Juliana's childhood was filled with music. She fondly remembers the voices of Nat King Cole, Harry Belafonte, Xaviar Cugat, Dave Brubeck, Doris Day, and the original cast album of My Fair Lady, with Julie Andrews and Rex Harrison, playing on the hi-fi in her parents’ house. The classical soundtrack of these years was captured in an array of works such as: the symphonies of Beethoven and Tchaikovsky, the piano compositions of Chopin, Tchaikovsky's Sleeping Beauty, Rimsky-Korsakov's Scheherazade, Grieg's Peer Gynt, Grofe’s Grand Canyon Suite, Copland’s Rodeo and Appalachian Spring, and Stravinsky's Petrushka. Juliana and her younger brother would dance nightly after dinner under the family room spotlight to these recordings. It was her love of these pieces that inspired her decision to pursue her studies in classical music — a love that she kindly shares with us today.

Following your enthusiasm for pursuing piano studies, why did you then move towards violin and singing?

Singing was something my mother, brothers, and I did together daily, and it was hereditary. Every car ride was filled with songs and harmonizing, and we spent a dozen years singing in the children’s choirs at our church. My public elementary school offered band and orchestra training starting in the 4th grade (age 10), and I chose the violin. After a couple of years in the school orchestra, the Director of Music Education for the Pasadena City Schools recommended that I begin private violin lessons with her friend, famed violin pedagogue Alice Schoenfeld, who, together with her sister, cellist Eleanor Schoenfeld, were responsible for creating an army of child prodigy string players. I was too interested in boys and being a 'normal' teenager to become a child prodigy — and I was devoted to singing in my junior high school choir. But I’m proud of the fact that I won a competition to perform the Mendelssohn Violin Concerto with the Glendale Symphony Orchestra when I was 17 yrs old, and spent 7 summers playing in orchestras and string quartets at the Idyllwild School of Music and the Arts.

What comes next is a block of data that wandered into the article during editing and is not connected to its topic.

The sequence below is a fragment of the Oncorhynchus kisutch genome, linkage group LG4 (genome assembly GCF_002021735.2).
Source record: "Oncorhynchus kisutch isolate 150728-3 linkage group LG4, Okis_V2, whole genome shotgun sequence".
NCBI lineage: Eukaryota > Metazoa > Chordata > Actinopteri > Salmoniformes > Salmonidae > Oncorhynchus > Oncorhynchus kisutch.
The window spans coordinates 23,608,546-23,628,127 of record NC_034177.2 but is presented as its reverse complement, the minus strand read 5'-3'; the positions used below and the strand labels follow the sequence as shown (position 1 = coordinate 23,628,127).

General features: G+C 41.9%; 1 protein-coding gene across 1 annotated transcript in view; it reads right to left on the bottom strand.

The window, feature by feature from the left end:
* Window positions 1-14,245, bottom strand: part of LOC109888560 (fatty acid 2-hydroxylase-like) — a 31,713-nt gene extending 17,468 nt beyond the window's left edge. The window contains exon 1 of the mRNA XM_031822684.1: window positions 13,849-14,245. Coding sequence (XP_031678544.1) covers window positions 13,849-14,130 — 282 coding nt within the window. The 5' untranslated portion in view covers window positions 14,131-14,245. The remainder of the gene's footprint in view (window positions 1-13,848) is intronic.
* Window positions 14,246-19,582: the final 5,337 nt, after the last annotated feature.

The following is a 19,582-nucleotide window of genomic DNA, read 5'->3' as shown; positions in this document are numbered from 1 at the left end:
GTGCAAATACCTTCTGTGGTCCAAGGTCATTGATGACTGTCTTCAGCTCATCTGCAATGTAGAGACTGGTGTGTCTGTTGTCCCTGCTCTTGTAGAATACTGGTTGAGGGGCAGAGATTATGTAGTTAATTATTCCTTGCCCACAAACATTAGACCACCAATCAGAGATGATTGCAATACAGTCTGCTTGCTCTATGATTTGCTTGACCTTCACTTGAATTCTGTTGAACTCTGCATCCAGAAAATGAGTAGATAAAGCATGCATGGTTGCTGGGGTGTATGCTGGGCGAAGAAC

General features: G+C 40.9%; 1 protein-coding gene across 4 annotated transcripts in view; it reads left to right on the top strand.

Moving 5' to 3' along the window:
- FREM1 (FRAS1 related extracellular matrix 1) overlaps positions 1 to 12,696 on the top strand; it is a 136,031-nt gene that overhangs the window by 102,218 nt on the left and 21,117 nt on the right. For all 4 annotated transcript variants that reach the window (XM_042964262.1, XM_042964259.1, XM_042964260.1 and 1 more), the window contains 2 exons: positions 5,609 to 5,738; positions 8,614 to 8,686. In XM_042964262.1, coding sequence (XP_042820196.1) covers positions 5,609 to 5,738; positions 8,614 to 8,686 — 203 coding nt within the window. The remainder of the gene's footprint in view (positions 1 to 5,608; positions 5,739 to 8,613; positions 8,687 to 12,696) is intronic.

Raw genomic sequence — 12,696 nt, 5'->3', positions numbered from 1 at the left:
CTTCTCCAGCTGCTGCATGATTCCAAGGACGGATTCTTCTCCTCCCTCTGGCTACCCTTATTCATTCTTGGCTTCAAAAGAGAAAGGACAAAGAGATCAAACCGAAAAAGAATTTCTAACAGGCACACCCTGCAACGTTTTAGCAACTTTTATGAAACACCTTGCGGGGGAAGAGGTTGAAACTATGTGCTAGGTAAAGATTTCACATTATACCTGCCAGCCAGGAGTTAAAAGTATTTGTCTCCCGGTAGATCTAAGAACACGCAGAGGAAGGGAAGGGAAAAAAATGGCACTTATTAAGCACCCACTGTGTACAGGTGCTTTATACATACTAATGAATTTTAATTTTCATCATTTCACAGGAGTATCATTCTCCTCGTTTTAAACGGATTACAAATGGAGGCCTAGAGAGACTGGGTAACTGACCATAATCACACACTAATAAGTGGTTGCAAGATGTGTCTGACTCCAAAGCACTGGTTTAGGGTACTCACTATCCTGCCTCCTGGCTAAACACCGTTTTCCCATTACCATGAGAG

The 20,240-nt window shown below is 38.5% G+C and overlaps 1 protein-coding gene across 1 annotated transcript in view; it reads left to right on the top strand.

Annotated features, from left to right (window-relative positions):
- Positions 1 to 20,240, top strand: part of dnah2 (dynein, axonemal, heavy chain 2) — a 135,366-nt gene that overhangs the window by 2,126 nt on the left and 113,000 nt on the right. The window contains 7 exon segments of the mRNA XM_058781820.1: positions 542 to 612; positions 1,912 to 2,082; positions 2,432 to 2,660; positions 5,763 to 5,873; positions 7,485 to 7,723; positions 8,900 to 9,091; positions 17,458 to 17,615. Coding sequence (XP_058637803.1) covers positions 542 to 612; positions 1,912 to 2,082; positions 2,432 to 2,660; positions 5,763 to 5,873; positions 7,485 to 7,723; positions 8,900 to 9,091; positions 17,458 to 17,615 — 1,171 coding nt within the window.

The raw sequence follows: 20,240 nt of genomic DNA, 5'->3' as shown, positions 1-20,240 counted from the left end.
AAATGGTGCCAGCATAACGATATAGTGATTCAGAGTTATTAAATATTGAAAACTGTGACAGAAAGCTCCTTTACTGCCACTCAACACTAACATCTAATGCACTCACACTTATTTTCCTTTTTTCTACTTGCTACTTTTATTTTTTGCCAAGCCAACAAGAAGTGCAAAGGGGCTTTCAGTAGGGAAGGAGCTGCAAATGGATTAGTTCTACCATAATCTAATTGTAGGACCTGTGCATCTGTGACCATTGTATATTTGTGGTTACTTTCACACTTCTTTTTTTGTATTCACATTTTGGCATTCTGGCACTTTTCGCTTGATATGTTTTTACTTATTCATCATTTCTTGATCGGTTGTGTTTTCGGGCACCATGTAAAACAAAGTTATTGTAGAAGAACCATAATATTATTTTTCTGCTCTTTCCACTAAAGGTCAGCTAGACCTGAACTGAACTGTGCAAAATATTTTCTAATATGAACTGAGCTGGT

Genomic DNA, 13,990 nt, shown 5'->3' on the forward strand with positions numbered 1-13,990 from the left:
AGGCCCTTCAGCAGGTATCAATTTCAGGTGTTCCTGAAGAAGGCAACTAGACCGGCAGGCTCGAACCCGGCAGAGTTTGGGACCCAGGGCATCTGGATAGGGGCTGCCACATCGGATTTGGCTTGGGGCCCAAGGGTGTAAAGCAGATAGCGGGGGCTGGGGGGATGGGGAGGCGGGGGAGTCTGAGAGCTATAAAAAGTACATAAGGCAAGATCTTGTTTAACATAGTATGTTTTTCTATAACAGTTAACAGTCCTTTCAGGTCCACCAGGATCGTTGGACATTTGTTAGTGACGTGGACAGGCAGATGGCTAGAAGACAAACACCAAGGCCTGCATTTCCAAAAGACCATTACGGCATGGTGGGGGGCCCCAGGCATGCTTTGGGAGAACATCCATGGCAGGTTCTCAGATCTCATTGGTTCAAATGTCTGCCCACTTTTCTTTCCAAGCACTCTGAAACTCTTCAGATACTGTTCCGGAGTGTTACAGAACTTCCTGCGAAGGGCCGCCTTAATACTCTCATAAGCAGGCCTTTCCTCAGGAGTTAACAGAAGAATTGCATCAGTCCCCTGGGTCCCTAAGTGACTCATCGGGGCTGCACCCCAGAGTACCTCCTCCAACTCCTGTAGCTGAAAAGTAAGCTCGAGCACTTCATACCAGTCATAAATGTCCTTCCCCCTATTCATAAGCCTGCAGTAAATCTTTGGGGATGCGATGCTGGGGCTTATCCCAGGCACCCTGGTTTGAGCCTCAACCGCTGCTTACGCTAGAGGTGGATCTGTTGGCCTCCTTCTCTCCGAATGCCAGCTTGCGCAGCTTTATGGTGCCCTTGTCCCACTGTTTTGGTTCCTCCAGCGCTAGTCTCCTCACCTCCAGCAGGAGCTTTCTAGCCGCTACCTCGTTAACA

Even though I was singing throughout high school in a semi-professional musical theatre singing-dancing group, led by my junior high school choir director, James Coday (who had been Marilyn Horne’s best friend in college), I was most serious about classical music and my violin playing. I spent my first 2 college years as a violin major, while also studying music composition and conducting, until a rock climbing accident forced me into a decision.

I was climbing up the face of a sheer canyon wall with a girlfriend one Saturday when my foot dislodged a tiny pebble that hit her on the back of the head, knocking her out cold. She slid about 8 ft down the wall and had to be airlifted by helicopter to the closest hospital. I flew in the chopper with her, in utter panic that I’d almost killed my best friend. From that day forward, I developed a severe case of acrophobia, as well as a crippling case of performance anxiety on the violin. While I was fine playing in orchestras and string quartets, I could no longer play violin as a soloist. However, this problem did not exist when I sang. I had the Chairs of four departments at my college, USC, asking me to major in their discipline (violin, voice, composition, and conducting), and I settled on Voice. This was mostly because I thought it provided me with the least chance of success. The challenge was invigorating!